2022 CME Symposium: Catalyzing Science to Action for Transformation and Resilience Across the Lifespan

The Robert H. Lustig Research Foundation is pleased to have been the lead sponsor of this event.

Healthcare professionals, it’s time to heed the pandemic’s wake-up call about the link between diet-related diseases and chronic illness. Now, more than ever, we must realize the link between diet, lifestyle, and the majority of chronic diseases that plague modern society. From pediatrics to geriatrics, there is no systems-wide approach. Researchers increasingly recognize that obesity is a disease state that is driven not by a lack of willpower, but a dysfunctional food system. The food and beverage industry encourages overeating of toxic calories, which is compounded by increasing levels of stress, poor sleep hygiene, and lack of exercise, setting millions on the path to poor health outcomes and chronic disease.
This CME Symposium called colleagues and respected leaders together as we educate ourselves into a more promising future. Swedish Medical Center’s Metabolic Health and Nutrition CME Symposium offered a powerful call to action. Our live/virtual hybrid international symposium was held June 9-11, 2022, at the Renaissance Hotel in downtown Seattle, WA, and broadcast live to a virtual audience.
Thirty hours of live and on-demand educational content was included with registration. Review the AGENDA here.
Accreditation with Commendation
Swedish Medical Center is accredited by the Accreditation Council for Continuing Medical Education to provide continuing medical education for physicians.
AMA PRA Category 1 Credits™
Swedish Medical Center designates this (Live and Enduring) activity for a maximum of 30.0 AMA PRA Category 1 Credits™.
For Nurses
AMA PRA Category 1 Credits™ were accepted for many states RN Continuing Education requirements as well as for application and renewal of specialty and advance practice certification through both ANCC and AANP (1 CNE hour is equivalent to 1 CME hour).

2017 & 2018 Symposiums: Metabolic Health and Nutrition Education

The prevalence of childhood obesity and metabolic disease in the form of prediabetes, type 2 diabetes, non-alcoholic fatty liver disease (NAFLD), and lipid disorders is a serious problem that continues to grow at an alarming rate, particularly among ethnic populations. The appearance of diseases in children that previously took a lifetime to develop highlights the urgent need for more effective strategies to promote healthy eating.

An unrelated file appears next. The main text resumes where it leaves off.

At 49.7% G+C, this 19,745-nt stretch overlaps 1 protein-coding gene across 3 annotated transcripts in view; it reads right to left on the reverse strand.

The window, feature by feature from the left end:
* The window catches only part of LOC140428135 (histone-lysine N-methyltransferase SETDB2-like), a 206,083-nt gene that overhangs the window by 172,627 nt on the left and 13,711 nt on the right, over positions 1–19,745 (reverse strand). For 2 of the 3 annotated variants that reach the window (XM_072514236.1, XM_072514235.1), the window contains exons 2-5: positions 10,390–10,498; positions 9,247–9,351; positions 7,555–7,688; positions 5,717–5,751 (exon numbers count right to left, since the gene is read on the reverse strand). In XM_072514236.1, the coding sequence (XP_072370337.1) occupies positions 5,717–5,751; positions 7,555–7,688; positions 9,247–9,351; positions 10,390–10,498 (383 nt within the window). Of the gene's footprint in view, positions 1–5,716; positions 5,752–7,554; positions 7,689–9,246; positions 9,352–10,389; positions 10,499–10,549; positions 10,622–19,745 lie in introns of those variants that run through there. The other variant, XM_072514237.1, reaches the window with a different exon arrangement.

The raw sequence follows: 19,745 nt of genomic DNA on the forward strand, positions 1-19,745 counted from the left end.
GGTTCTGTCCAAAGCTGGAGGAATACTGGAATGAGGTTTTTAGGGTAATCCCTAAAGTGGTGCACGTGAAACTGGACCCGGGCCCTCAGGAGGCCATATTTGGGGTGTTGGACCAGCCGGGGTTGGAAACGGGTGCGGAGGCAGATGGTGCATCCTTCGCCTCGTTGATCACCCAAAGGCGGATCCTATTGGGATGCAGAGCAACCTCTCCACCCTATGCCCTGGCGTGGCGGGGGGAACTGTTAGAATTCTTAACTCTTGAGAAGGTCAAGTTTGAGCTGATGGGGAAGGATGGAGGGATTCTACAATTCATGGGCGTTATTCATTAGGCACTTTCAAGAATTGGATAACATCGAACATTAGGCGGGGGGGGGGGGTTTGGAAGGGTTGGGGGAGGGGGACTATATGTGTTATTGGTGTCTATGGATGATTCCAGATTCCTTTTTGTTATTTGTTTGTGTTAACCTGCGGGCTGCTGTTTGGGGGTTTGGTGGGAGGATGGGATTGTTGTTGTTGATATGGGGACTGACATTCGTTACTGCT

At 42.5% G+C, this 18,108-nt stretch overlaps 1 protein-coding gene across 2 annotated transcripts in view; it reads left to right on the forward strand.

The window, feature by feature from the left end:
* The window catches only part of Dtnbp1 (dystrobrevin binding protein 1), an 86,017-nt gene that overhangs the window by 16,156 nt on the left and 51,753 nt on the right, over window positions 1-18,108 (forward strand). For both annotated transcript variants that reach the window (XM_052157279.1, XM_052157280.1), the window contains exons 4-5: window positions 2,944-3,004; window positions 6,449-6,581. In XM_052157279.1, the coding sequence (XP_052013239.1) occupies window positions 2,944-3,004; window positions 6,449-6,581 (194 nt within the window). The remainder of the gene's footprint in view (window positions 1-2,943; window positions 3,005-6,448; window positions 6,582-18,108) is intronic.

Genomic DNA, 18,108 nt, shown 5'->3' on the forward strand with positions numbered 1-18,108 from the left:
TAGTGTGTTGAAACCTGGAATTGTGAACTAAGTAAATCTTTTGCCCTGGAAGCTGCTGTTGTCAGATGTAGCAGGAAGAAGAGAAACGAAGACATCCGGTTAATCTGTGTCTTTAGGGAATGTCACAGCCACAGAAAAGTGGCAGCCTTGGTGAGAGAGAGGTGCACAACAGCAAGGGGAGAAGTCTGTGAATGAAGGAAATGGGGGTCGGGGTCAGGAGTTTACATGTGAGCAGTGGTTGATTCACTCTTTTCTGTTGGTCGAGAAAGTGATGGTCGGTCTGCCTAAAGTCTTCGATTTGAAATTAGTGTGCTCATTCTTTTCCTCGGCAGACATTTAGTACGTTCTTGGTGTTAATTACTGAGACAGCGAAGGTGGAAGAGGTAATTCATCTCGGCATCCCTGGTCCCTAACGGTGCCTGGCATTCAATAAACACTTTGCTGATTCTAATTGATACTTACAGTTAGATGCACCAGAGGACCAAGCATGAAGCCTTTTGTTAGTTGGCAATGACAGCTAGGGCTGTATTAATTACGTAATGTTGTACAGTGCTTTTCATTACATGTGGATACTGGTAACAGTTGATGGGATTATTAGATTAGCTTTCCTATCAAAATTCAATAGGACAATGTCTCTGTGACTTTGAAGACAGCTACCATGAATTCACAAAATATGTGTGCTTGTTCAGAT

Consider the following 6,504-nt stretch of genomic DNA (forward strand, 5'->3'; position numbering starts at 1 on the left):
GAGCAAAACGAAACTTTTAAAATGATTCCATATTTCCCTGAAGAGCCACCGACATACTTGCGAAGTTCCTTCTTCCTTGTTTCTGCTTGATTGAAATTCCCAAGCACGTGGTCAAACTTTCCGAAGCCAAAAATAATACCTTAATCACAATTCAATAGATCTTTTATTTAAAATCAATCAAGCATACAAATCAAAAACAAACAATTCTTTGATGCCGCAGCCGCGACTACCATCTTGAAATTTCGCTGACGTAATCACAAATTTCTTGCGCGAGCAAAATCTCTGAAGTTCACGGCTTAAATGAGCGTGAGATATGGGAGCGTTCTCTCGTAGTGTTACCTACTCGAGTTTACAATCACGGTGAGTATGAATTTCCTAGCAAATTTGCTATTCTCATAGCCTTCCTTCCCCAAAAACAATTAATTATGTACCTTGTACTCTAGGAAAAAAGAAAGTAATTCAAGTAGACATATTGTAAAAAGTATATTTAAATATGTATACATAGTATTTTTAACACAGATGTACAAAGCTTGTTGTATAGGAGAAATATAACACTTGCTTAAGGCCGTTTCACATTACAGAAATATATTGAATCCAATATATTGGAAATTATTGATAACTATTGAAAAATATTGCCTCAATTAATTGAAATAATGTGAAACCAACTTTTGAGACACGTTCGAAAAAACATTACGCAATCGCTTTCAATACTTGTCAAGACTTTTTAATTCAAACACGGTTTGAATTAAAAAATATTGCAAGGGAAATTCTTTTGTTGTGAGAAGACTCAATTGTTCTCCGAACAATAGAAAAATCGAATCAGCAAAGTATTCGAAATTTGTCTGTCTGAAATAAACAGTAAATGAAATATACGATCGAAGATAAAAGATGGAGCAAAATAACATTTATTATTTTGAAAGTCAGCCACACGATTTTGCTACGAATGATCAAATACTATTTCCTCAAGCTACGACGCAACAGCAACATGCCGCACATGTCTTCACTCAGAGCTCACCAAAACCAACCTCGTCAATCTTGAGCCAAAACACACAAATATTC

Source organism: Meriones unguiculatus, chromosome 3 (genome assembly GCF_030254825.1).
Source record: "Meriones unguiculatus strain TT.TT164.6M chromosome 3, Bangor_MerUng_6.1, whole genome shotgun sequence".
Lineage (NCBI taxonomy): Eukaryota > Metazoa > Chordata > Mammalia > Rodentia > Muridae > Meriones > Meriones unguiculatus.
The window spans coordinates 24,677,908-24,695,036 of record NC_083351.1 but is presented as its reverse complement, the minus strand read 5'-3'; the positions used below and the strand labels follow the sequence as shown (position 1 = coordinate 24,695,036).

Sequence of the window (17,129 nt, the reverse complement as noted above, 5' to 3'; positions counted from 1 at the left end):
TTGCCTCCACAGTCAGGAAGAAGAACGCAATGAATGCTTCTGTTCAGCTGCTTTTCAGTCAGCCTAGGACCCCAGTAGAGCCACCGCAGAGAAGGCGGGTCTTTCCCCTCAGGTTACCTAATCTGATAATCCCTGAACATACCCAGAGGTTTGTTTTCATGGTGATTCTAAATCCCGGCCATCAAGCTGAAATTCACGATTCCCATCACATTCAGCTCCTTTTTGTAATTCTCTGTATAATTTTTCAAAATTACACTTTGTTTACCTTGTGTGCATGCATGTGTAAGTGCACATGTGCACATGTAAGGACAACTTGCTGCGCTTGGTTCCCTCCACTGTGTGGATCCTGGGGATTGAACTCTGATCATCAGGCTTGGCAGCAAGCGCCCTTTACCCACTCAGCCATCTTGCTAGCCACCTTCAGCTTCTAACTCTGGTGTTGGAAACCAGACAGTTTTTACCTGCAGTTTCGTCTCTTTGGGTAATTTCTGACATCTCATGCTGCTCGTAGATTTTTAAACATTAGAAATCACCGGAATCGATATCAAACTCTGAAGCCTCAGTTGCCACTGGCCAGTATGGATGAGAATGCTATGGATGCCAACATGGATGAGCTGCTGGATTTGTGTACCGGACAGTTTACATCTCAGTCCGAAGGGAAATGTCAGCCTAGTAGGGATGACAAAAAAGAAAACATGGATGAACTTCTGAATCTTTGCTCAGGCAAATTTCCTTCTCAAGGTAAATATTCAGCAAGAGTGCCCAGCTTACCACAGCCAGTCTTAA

Many clinicians are not adequately prepared to discuss diet and nutrition with patients and their parents/families. The majority of medical schools have no requirements for nutrition coursework. Those that do require nutrition coursework require an average of just two credits, or the equivalent of one course. Further, our understanding of nutritional science and the development of metabolic disease is evolving daily.

Conventional thinking is that obesity is the central issue. The conventional thinking is wrong.

Eighty percent of the population with obesity do, in fact, have metabolic disease (57 million). However, what typically isn’t recognized is that forty percent of the population without obesity also has metabolic disease (67 million). Blind spots such as these prevent practitioners from getting to the root of the problem; focusing only on symptoms. New evidence indicates an alarmingly low rate of metabolic health in the U.S. – in both the obese and normal-weight populations.

Our society has been concerned with nutrition and diet-related diseases for decades. Despite good intentions, our dietary recommendations have only made matters worse. Implementing effective nutrition intervention in a child with metabolic disease requires unlearning previously accepted truths, taking action to prevent the development of metabolic disorders, and managing and reversing those that are already established.

Health care in the U.S. costs $3.2 trillion annually – of which 75 percent is attributed to diseases related to metabolic dysfunction (type 2 diabetes, hypertension, lipid problems, heart disease, non-alcoholic fatty liver disease, polycystic ovarian syndrome, cancer, and dementia). Important markers for these diseases, such as blood sugar dysregulation (high and low), and root causes, such as processed foods, are often ignored or poorly understood. Since the U.S. Dietary Guidelines were established in 1980, metabolic disease has skyrocketed and nutrition education in medical schools has actually declined, and doctors today rely more on drugs, devices and procedures than evidence-based nutrition science and lifestyle change.

This is why the Metabolic Health and Nutrition CME conferences at Swedish Hospital were such important and pioneering work. We need more of these conferences to be held all over the United States. Contact Wolfram Alderson if interested in developing such an event at your healthcare institution.

Here are the brochures from the 2017 and 2018 Conferences:

Click on image to review full conference agenda.

Click on image to review full conference agenda.